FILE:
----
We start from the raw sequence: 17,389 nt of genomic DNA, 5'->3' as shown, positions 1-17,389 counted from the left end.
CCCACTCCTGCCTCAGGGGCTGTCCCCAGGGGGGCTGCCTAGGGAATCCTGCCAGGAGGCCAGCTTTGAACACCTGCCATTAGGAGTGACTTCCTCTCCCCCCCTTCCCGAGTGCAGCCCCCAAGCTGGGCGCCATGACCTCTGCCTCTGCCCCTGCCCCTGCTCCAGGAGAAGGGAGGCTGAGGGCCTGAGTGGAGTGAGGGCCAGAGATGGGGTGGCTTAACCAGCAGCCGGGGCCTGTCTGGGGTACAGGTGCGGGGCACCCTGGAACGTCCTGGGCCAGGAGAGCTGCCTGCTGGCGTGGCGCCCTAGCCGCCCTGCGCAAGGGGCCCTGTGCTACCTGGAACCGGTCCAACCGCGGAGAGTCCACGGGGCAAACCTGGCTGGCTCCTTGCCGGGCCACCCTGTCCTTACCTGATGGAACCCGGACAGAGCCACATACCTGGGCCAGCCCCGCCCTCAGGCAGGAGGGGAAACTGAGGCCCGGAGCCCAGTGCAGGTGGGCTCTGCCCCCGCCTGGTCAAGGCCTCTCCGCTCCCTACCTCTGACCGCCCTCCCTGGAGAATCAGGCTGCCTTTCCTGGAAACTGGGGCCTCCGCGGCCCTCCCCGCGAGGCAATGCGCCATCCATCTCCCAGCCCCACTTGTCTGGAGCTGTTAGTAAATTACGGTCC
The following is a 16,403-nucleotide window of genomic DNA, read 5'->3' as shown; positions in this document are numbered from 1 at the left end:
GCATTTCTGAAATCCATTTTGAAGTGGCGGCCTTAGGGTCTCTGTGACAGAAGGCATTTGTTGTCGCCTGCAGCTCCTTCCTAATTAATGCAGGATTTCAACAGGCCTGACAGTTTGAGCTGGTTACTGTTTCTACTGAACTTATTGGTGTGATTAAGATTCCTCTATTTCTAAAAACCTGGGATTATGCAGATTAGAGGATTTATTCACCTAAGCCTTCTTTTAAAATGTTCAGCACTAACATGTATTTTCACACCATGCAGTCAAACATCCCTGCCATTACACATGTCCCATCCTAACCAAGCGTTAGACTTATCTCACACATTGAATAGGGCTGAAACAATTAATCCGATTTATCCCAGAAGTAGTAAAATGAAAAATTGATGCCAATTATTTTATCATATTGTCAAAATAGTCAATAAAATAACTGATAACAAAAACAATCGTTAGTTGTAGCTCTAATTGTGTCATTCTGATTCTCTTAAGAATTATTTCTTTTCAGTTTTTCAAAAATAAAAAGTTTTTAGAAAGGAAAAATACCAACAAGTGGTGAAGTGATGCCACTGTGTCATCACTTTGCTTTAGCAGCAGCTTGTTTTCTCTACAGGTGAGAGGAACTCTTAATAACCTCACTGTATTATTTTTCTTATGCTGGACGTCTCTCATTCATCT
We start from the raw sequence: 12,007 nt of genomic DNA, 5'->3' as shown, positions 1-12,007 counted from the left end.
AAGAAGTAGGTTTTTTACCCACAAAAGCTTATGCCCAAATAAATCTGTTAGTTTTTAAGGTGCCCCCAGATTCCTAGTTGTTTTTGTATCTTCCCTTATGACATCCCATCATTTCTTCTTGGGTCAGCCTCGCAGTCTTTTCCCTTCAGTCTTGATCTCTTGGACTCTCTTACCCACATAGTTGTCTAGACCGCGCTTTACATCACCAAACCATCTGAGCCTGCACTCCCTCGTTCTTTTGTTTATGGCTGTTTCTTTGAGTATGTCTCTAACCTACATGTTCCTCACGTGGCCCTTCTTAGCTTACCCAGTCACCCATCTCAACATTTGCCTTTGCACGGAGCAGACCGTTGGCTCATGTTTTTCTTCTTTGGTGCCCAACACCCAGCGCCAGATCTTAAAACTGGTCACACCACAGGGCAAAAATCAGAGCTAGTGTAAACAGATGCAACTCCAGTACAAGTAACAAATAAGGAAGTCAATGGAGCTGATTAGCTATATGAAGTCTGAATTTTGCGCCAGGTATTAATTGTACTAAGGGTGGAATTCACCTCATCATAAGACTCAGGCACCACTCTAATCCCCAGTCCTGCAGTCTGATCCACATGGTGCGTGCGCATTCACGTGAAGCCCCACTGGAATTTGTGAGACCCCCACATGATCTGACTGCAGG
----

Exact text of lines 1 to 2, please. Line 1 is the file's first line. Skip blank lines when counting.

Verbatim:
We start from the raw sequence: 17,389 nt of genomic DNA, 5'->3' as shown, positions 1-17,389 counted from the left end.
CCCACTCCTGCCTCAGGGGCTGTCCCCAGGGGGGCTGCCTAGGGAATCCTGCCAGGAGGCCAGCTTTGAACACCTGCCATTAGGAGTGACTTCCTCTCCCCCCCTTCCCGAGTGCAGCCCCCAAGCTGGGCGCCATGACCTCTGCCTCTGCCCCTGCCCCTGCTCCAGGAGAAGGGAGGCTGAGGGCCTGAGTGGAGTGAGGGCCAGAGATGGGGTGGCTTAACCAGCAGCCGGGGCCTGTCTGGGGTACAGGTGCGGGGCACCCTGGAACGTCCTGGGCCAGGAGAGCTGCCTGCTGGCGTGGCGCCCTAGCCGCCCTGCGCAAGGGGCCCTGTGCTACCTGGAACCGGTCCAACCGCGGAGAGTCCACGGGGCAAACCTGGCTGGCTCCTTGCCGGGCCACCCTGTCCTTACCTGATGGAACCCGGACAGAGCCACATACCTGGGCCAGCCCCGCCCTCAGGCAGGAGGGGAAACTGAGGCCCGGAGCCCAGTGCAGGTGGGCTCTGCCCCCGCCTGGTCAAGGCCTCTCCGCTCCCTACCTCTGACCGCCCTCCCTGGAGAATCAGGCTGCCTTTCCTGGAAACTGGGGCCTCCGCGGCCCTCCCCGCGAGGCAATGCGCCATCCATCTCCCAGCCCCACTTGTCTGGAGCTGTTAGTAAATTACGGTCC